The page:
Every 98 seconds, someone is sexually assaulted in this country, according to the Rape, Abuse & Incest National Network. That's 321,500 annual victims of sexual assault, with more than half of those in the 18-34 age range. Those staggering numbers are getting increased attention from the press and law enforcement in the wake of the #MeToo movement.
The epidemic of sexual violence also is getting more attention from artists, including playwright Anna Ziegler. Her 2017 drama, "Actually," made its regional premiere Saturday at the Minnesota Jewish Theatre Company. The play fleshes out the grim statistics with complicated humans. But the case presented by Ziegler is far from black-and-white, although it centers on a white Jewish woman and a black man.
Set at Princeton in 2016, "Actually" revolves around students Amber (Miriam Schwartz), a squash player who speaks multiple languages, and Tom (JuCoby Johnson), a classical pianist who does not seem to know the words please and thank you.
Attracted to each other and juiced by alcohol, they hook up one night. Neither has clear memories of what transpired between them, and both remember it differently.
Tom thinks that things went great and that she's really into him. Amber feels that the night was fraught. "He practically raped me," she tells a friend. Her friend, deeply concerned, files a report.
"Actually" is a 90-minute two-hander that gives us the two parties' back stories, including their sexual histories. The two characters give testimony to a university panel.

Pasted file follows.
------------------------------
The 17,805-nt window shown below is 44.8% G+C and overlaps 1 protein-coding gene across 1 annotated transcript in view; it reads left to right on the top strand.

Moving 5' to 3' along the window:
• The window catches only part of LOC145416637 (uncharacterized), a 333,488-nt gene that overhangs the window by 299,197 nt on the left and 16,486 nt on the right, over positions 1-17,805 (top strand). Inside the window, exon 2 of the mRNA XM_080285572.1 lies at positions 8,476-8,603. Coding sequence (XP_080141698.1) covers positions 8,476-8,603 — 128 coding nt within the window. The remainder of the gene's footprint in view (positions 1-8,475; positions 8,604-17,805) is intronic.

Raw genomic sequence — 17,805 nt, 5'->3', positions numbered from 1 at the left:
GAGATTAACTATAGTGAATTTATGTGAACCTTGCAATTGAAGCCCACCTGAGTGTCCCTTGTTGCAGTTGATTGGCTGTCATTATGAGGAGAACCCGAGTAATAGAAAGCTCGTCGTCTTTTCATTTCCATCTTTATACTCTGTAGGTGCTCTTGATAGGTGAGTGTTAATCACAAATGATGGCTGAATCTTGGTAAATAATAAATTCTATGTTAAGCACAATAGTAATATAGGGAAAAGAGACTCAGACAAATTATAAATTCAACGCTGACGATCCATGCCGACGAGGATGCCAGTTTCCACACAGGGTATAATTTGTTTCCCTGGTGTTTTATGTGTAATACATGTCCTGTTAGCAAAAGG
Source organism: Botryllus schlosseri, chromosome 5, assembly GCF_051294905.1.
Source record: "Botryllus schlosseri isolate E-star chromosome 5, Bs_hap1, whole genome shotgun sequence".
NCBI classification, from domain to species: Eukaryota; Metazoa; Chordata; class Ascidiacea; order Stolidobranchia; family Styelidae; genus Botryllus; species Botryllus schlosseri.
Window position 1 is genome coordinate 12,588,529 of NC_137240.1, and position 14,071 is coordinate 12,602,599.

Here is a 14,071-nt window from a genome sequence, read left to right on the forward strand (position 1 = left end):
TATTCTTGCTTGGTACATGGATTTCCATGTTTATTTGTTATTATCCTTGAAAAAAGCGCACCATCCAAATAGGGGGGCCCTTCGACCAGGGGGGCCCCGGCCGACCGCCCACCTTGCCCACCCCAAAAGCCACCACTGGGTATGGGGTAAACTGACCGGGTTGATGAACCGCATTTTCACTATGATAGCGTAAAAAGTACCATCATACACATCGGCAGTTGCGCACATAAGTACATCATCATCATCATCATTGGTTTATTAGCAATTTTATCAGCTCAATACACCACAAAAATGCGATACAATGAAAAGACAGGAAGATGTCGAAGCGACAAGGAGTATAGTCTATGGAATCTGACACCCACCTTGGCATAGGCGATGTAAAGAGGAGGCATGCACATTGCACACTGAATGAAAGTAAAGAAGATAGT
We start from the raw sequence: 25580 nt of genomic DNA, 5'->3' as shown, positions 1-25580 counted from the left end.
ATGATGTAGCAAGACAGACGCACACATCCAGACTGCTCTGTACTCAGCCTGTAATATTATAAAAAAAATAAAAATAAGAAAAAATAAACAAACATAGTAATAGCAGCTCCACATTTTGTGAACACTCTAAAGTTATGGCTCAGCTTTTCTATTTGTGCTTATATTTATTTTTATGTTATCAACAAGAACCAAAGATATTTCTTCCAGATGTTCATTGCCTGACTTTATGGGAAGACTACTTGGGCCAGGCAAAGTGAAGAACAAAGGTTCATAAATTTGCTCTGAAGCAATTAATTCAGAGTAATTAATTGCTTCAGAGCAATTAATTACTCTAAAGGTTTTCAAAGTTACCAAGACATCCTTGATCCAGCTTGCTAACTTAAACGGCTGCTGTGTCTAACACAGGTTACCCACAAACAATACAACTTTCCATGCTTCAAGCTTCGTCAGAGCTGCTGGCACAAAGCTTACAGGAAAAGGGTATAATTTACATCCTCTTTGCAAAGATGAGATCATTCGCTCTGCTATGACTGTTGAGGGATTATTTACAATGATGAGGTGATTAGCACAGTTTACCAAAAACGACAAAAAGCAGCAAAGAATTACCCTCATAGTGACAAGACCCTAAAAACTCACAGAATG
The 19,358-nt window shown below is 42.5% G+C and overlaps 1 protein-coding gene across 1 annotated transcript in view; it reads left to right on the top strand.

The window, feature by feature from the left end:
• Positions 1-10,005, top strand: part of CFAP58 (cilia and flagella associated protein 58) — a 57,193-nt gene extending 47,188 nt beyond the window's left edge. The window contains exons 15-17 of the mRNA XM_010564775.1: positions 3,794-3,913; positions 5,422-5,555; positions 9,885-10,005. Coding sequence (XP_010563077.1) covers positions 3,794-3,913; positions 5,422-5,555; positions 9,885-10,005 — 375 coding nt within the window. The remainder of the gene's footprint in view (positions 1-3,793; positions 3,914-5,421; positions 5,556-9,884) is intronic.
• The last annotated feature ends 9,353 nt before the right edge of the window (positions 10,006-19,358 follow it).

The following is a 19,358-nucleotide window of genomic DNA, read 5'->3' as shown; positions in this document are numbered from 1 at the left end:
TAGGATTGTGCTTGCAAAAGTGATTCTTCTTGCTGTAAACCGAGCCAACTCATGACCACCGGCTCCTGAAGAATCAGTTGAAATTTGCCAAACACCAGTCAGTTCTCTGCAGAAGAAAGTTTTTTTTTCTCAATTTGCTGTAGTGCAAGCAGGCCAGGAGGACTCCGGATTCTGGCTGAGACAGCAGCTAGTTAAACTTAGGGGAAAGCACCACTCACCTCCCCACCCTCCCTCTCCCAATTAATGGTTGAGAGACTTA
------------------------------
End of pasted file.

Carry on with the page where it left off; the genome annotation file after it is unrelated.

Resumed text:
The show marks the directorial debut of Harry Waters Jr., who played Belize in the premiere of "Angels in America" and who teaches at Macalester College. He and his team evoke the Princeton campus with brutalist concrete blocks with projected ivy — Michael Hoover designed scenography and Michael Wangen the lights. C. Andrew Mayer created sound design to suggest a college party atmosphere.
Amber and Tom, as played by Schwartz and Johnson, are engaging. The two actors deliver characters who are sympathetic, smart and compelling. They also are strong scene partners, which we only see in brief moments because most of the play is delivered as monologues.
That feels like a cop-out by the playwright, one of several unsatisfying choices.
Amber has blind spots that seem out of character for someone so smart. She tells Tom that he only got into Princeton because of a spot reserved for someone like him. She got in, she says, because of the spot reserved for mediocre squash players. "Has it been very hard for you being black?" she asks.
Assertive but bordering on predatory, Tom, too, has a lot to learn. As he and Amber flirt in the first few minutes of the play, he tells her: "I'm gonna kiss you now." She says, "Oh, OK." Then they make out.
"Actually" is about the many ways in which two young people are awakening.